2014 Truck Series Post-Race Quotes: Daytona (Exclusives)
posted by Thomas Bowles
Saturday February 22, 2014
When you’re on the outside like that, how frustrating is it?
It’s so hard. Timothy Peters has won here. Kyle Busch has won everywhere. Ron Hornaday has been running Trucks forever, probably before I was even born. I was surrounded by veterans there, and like I told them I don’t have a rookie stripe but I’m a rookie. This is only my fourth Truck race ever, my fourth superspeedway race, and man, I figured out when the 17 got up in front of me, I pushed him. And as soon as I pushed him, he took off. And I went with him. And I just kept doing it, and before I knew it, he was leading. And I saw Ron in my mirror, backed up to him, and if it wasn’t for him, I don’t know what would have happened. I gotta thank him big time for that. That was a true teammate move right there. I really appreciate that. He just bounced off me and we got to the front. I tried my hardest to sidedraft Kyle. I was probably touching his door.
Top 5 in the No. 30 truck. This deal come together at the last minute, but you had a heck of a truck. Tell us about your night.
Yeah, I’ve got to thank Turner Scott Motorsports. The guys worked so hard on this Rheem Comfort Products Chevrolet. Exciting! Just got hung up on the outside and had to wait for my teammate there to catch up. And then he got to the bottom, so… I got the old 32 and started pushing ol’ Ryan to the front. So, it’s not bad. We’ll take it. You just don’t want to step over that boundary. You don’t know how far to push and shove. We bumped about six times down the straightaway without latching onto them. Hopefully, that was OK and we came home with a top 5.
Connect with Mike!
2014 Budweiser Duels Post Race Quotes
posted by Matt Stallknecht
Friday February 21, 2014
BUDWEISER DUELS POST-RACE QUOTES
They’re saying the wheel bearing burned up in it. I don’t know what caused it, they’re taking it all apart to figure out what the heck happened. Something abnormal that’s for sure I don’t think I’ve ever had that happen at all. Hopefully, we made the race and hopefully we can fix the problem before Sunday.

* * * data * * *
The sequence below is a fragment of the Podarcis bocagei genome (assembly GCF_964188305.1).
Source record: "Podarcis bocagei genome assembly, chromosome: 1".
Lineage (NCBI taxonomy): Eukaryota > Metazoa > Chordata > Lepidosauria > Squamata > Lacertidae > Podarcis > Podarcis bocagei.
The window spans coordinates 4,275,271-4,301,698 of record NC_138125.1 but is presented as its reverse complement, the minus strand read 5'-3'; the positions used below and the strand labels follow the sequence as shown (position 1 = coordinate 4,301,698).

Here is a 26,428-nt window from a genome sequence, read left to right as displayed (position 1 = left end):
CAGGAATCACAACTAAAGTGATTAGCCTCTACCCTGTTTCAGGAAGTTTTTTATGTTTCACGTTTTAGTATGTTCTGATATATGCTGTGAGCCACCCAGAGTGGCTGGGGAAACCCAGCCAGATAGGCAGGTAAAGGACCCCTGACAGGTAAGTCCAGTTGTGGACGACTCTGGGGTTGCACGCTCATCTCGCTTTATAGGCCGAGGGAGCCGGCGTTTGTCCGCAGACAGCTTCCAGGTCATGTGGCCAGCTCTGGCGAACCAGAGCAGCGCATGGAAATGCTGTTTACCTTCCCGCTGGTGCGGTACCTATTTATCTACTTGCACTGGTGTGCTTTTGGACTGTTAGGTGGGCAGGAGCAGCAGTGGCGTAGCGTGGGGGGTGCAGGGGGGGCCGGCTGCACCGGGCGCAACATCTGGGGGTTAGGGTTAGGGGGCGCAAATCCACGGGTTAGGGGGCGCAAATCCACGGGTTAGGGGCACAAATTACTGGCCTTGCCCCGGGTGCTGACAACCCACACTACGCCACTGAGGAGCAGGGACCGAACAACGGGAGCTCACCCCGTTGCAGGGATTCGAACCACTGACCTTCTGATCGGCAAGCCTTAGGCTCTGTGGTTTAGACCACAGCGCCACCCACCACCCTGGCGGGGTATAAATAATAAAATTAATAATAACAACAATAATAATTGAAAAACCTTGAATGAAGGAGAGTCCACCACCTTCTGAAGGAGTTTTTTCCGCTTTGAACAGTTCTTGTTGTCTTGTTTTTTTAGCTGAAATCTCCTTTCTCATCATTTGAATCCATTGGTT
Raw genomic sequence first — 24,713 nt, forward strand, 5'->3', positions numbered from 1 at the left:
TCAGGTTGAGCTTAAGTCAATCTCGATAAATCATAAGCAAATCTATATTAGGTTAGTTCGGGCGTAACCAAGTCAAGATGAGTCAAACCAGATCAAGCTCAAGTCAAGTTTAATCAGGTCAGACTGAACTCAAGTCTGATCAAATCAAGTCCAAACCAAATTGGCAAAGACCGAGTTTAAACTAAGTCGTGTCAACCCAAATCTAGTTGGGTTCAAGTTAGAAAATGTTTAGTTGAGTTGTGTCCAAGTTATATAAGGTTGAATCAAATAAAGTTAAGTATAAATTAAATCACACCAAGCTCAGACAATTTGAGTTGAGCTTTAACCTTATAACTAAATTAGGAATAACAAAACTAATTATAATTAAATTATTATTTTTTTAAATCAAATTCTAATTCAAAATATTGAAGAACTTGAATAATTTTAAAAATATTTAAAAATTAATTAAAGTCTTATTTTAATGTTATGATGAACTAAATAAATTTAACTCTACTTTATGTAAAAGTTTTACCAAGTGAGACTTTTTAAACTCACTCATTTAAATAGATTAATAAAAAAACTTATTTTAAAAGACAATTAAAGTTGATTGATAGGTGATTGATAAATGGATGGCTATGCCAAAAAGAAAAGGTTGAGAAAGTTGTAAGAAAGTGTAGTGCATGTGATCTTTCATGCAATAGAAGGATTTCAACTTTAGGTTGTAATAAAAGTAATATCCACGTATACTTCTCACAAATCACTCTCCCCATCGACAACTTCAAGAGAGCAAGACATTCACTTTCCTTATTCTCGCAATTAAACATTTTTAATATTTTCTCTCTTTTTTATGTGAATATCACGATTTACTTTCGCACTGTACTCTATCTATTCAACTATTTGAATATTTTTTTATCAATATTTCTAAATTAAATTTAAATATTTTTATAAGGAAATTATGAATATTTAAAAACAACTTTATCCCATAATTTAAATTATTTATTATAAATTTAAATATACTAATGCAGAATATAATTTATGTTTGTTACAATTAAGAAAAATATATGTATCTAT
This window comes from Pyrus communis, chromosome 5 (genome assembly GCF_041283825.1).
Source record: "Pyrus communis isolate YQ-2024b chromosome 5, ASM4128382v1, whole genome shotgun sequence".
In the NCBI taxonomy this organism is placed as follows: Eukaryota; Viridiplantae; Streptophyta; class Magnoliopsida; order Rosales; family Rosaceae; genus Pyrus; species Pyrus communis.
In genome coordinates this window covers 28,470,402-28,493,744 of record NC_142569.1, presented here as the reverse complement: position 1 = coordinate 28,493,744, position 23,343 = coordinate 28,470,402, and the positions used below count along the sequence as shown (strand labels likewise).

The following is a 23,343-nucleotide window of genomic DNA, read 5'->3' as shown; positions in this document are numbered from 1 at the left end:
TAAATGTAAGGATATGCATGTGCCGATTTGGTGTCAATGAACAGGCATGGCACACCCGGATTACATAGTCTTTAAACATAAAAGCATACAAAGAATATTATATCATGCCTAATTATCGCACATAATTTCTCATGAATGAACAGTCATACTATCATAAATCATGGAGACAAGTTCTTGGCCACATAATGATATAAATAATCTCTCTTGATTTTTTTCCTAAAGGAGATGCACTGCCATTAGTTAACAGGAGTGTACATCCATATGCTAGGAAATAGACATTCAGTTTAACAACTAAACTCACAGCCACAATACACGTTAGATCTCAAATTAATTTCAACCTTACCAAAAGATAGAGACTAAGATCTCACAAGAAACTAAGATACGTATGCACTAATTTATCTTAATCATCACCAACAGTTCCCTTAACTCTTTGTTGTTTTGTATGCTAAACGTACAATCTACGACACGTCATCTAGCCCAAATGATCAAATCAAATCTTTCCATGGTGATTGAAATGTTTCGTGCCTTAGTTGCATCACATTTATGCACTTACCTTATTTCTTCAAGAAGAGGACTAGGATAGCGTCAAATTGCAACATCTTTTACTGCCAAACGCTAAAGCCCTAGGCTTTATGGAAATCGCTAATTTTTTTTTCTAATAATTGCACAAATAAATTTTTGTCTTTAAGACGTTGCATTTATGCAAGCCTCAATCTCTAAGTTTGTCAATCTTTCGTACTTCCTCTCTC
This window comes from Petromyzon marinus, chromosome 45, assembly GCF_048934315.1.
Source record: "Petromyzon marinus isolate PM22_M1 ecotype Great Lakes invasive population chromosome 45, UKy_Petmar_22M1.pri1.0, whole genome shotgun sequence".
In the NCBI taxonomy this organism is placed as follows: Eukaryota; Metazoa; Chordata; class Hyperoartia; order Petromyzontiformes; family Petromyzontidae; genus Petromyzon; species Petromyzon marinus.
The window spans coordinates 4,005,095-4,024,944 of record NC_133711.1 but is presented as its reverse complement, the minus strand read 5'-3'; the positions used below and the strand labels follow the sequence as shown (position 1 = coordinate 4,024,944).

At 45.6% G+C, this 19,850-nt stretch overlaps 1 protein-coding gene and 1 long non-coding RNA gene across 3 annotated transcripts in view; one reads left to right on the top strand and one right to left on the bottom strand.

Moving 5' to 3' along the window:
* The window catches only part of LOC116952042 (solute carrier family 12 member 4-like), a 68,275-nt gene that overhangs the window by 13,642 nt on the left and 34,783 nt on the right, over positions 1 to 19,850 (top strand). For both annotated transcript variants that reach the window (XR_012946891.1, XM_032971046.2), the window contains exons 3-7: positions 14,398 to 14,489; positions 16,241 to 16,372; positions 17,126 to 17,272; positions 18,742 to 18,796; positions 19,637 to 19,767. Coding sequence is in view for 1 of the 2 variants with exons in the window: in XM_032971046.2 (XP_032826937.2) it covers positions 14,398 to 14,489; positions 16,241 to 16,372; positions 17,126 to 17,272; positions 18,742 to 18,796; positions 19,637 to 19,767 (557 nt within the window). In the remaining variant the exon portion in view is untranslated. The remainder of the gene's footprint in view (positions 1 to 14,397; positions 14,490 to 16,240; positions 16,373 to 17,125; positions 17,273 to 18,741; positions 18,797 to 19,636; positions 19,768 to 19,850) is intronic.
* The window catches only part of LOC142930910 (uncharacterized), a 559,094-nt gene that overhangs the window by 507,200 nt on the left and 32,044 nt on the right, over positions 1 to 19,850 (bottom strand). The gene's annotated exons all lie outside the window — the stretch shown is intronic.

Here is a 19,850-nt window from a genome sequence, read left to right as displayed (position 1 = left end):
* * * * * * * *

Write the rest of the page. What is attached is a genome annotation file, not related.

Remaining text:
WHAT WAS THAT LOUD BOOM ONCE YOU TURNED INTO THE GARAGE?
Loud pop was a tire… thankfully, it popped, hopefully it didn’t hurt anybody. All the heat created in the left front that popped was pretty weird.
REALLY GOOD RUN. WHAT DID YOU THINK OF IT?
Yeah, it was good. We have a car we can work with for the 500. Got a good starting spot, so we’re going to rest easy, fluff and buff our car for a couple of days and get ready for Sunday.
ANY DIFFERENCE ON WHETHER THE TOP OR BOTTOM LANE WORKED?
Yeah, I was just moving around, trying to stay with the flow. For me, this car works on all parts of the racetrack. So I’m pretty happy with it.
DALE EARNHARDT, JR.
GOT SHUFFLED BACK, AFTER PIT STOPS AND THEN COULDN’T GET BACK UP TO THE FRONT. WHY?
Nah, we were just sitting there waiting until the last few laps to make a move. You didn’t want to pull down and get sent to the back. Seen a couple of guys get sent to the back really quick so we were just kind of waiting for the end. I felt like we had a good situation there with Ambrose behind us — we had a good run off Turn 2 and I went. It was the last lap, time to go do something, nobody went with us but hopefully Sunday is a different story.
We got a great car. We don’t have to work hard. We learned, we got a good race car. Got a car in one piece, ready to go so we’ll try and get through the next couple of practices, deliver it to the starting group this Sunday and we’ll be real happy.
YOU’RE IN THE DAYTONA 500!
Yeah, it’s pretty awesome. This Whitetail Chevrolet was so fast that I knew all I had to do was stick it behind smart, intelligent drafters and we could have a good finish. That’s what we did in the Duels and I’m excited. I’m excited to go do some stuff with the Nationwide car and have some more practice with this. But to know that we’re locked in the Daytona 500’s pretty cool.
YOU WERE OBVIOUSLY IN FRONT OF THAT MELEE AT THE END. WHEN YOU WERE UP FRONT THERE IN THE BEGINNING, WERE YOU HOPING TO JUST STAY IN LINE AND LET YOU FINISH TOP 5?